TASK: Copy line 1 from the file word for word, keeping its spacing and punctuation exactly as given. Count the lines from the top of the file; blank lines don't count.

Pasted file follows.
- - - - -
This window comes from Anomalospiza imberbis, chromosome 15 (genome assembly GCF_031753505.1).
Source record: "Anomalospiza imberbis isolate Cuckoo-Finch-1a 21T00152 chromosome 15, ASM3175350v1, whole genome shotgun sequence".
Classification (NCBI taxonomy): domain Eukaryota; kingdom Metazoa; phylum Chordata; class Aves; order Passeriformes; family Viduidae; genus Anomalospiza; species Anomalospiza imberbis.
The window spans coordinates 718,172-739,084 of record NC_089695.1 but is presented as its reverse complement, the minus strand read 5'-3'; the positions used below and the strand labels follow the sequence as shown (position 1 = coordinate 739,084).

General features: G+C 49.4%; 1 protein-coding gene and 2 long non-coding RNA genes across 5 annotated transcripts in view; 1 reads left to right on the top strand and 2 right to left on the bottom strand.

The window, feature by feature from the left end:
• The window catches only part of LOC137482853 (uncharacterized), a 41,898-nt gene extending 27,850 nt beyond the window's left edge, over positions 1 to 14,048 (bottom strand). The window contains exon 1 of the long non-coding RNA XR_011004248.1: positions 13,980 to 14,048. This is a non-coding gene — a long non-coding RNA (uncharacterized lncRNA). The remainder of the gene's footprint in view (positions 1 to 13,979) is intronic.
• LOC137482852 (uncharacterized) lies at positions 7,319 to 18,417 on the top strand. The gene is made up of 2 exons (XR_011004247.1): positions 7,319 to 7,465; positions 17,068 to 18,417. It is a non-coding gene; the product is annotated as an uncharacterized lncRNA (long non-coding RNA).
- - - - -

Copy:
This window comes from Anomalospiza imberbis, chromosome 15 (genome assembly GCF_031753505.1).